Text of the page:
In Focus is Archinect's series of features dedicated to profiling the photographers who help make the work of architects look that much better. What has attracted them to architecture? How do they work? What type of equipment do they use? What do they think about seeing their work in blogs?
In this feature, we talk to Stockholm-based English photographer Robin Hayes.
Archinect: What is your relationship with architecture? What drew you to architecture, as a photographer?
Robin Hayes: From the start, I was more of a landscape photographer; during my studies, I was observing the appropriation of landscapes, how we populate them and manipulate them.
A lot of my landscape work would include buildings or built up areas, and a friend of mine at the time was working as an architect, and he asked me if I wanted to shoot some of his work.
I really enjoyed, and still do, the obsessive nature required to complete a strong composition.The transition felt quite seamless; I was incorporating banality and romanticism represented through a deadpan aesthetic with my landscapes and found I could apply some of these modes of signification to the architectural shots with a tight eye on compositional precision.
This transition was also aided by the fact that large format cameras I was using at the time were perfect for architectural shoots. From there I was hooked, I really enjoyed, and still do, the obsessive nature required to complete a strong composition.
Describe how you work... who are your clients?
RH: The main core of my clients are architects, interior designers and some magazines.
Occasionally I'll work with advertising agencies and documenting artists work which is great as it tends to push your technique in a different way. But, ultimately it's all about the assignments. It can differ quite a lot how I work with the clients; sometimes there will be meetings, discussions and site walks before a shoot takes place, and on the other end of the spectrum, I'll receive an emailed brief maybe containing some existing photos of the project and be left to go and document to project.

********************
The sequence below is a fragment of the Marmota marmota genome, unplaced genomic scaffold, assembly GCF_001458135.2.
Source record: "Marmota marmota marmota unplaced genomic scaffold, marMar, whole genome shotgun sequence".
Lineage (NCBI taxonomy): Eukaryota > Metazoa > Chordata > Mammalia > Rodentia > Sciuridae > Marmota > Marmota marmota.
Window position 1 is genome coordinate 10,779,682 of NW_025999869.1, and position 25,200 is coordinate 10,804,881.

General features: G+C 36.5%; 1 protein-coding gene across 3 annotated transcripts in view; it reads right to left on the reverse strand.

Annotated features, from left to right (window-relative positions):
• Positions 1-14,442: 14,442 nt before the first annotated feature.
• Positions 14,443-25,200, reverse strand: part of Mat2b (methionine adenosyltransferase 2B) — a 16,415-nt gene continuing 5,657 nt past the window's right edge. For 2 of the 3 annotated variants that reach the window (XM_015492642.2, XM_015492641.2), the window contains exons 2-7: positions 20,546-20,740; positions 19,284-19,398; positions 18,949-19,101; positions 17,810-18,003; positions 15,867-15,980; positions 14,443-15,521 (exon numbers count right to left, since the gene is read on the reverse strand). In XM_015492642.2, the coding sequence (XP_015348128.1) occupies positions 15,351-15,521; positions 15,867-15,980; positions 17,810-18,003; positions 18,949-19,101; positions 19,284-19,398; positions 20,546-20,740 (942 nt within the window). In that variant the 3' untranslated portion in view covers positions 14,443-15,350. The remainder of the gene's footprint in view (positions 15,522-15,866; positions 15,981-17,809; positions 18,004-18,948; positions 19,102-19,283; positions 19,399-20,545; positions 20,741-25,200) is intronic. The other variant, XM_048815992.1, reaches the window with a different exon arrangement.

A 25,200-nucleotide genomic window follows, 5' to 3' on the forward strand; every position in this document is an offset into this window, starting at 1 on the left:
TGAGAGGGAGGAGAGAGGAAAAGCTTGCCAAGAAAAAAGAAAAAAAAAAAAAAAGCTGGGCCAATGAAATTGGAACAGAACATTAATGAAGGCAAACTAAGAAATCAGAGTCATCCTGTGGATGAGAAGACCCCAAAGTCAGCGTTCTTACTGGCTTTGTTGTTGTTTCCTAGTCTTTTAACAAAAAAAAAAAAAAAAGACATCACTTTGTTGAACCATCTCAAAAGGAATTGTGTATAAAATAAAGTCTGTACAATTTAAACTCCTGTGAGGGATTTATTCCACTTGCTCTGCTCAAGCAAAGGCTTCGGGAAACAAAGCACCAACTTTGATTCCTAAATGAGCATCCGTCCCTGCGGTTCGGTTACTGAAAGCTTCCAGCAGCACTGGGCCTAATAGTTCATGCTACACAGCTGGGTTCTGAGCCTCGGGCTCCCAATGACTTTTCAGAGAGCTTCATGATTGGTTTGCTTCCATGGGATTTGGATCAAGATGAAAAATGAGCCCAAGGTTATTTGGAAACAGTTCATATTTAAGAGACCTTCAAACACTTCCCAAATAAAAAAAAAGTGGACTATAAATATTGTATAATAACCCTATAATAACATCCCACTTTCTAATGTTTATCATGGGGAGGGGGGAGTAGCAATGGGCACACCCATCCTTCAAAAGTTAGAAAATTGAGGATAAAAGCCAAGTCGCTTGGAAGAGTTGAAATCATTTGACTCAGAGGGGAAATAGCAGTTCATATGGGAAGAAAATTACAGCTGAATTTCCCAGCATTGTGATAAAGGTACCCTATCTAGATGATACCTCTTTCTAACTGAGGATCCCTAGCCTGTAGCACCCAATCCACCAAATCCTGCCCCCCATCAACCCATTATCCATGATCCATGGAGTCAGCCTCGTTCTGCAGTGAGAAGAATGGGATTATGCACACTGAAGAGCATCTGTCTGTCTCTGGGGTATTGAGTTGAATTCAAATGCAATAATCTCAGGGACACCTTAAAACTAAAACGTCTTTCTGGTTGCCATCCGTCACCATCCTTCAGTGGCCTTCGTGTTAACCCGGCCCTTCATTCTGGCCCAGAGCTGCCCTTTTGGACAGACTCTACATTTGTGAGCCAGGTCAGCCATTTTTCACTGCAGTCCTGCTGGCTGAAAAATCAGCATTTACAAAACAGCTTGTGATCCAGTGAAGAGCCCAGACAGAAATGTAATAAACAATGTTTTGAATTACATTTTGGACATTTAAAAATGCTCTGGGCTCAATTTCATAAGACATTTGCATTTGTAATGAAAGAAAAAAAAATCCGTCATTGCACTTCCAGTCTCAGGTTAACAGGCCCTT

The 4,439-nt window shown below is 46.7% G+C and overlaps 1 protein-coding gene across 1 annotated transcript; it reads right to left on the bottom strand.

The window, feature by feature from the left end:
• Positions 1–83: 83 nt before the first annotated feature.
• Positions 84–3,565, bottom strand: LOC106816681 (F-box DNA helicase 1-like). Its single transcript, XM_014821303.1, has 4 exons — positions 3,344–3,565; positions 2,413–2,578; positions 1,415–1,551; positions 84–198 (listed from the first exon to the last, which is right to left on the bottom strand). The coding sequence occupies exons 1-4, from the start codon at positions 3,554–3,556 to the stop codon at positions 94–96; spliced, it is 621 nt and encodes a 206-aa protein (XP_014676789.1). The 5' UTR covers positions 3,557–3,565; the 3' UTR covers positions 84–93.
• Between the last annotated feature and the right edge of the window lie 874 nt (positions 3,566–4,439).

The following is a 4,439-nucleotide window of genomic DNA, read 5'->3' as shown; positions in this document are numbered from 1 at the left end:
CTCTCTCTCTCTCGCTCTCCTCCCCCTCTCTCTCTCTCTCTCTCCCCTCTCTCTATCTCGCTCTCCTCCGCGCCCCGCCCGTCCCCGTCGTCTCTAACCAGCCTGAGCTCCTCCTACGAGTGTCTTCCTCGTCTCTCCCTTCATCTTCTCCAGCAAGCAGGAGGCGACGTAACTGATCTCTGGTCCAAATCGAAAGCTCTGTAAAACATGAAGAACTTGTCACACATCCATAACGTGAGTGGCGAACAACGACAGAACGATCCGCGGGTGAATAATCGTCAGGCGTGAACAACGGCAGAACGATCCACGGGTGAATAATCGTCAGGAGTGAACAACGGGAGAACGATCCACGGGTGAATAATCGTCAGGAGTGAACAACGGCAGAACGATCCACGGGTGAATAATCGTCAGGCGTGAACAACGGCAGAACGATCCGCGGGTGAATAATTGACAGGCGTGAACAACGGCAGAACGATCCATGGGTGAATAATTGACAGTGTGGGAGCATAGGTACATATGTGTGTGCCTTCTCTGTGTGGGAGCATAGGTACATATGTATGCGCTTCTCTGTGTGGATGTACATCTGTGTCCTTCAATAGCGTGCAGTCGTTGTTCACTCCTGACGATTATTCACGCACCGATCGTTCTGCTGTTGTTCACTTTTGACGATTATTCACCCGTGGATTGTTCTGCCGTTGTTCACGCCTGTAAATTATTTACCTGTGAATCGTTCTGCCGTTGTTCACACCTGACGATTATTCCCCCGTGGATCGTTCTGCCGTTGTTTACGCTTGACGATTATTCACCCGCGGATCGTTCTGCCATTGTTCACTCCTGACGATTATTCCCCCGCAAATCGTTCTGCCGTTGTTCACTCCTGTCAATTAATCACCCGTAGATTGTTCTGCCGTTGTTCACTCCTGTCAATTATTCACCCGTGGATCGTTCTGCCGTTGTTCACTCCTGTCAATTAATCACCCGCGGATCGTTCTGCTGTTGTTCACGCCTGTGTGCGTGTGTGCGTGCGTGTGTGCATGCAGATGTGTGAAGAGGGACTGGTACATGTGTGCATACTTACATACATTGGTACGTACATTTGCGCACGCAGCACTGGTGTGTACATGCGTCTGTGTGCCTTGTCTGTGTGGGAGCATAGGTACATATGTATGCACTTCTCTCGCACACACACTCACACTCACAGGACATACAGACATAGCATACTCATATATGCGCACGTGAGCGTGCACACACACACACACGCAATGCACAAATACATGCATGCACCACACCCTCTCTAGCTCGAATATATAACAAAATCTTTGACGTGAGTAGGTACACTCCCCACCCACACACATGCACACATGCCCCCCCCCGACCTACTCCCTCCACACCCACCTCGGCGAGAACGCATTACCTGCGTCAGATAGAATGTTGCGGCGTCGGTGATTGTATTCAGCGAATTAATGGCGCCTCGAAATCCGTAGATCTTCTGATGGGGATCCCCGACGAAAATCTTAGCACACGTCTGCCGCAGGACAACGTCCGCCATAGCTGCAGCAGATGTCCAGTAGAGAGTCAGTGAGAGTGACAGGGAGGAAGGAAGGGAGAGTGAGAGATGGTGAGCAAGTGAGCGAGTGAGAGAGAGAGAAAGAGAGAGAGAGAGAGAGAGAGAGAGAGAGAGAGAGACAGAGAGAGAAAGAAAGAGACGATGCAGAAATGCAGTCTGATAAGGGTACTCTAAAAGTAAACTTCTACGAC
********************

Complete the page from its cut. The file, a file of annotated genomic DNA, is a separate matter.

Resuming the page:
Do you mostly work in a specific region? What is your travel schedule like?
RH: I mainly work in Sweden, but having started up my business in England, I still have a handful of clients there, which I'll travel back for. Occasionally I'll find myself in other parts of Europe.
What is your goal when capturing buildings in photographs?
RH: Making the client happy. It's always very satisfying to get a great response from the first viewing of the photographs by the client. If I'm given the reins entirely for the shoot, then it's always nice to capture the building's flair; combining the architectural merits along with a fully considered composition.
What are your thoughts about including people in your photos? Is it important to photograph a building in use, or by itself?
RH: This is a question that I always present to my clients; if they would like people populating the shots or not. It tends to be 50/50 really, and I'm happy to go with their decision. Personally I feel it's all about elevating the composition and dynamic of the space, if it adds to that, then it's a goer! Although I very rarely include people in my landscape work.
What are your favorite pieces of equipment?
RH: It would have to be my Phaseone digital back. The back enables me to easily switch between shooting on large format and medium format cameras. This optimizes the scope for in camera composition manipulation, shift, tilt, etc....
Do you work alone?
RH: Most of the time I do work alone, but it's always nice to be joined on site by the architect/designer as they will know the project inside out and it's possible to get, otherwise, unthought of shots.
How do you feel about seeing your photographs on blogs and websites?
RH: Great! It's good marketing for me and my clients. I can then use the links to strengthen future marketing.
Robin Hayes is an English Freelance Architectural, Interior and Landscape photographer based in Stockholm, Sweden.
Robin graduated from a Photography BA at London Collage of Communication in 2007.
Since then, his professional practice has seen him travel throughout Europe photographing architecture and interiors for a wide host of clients.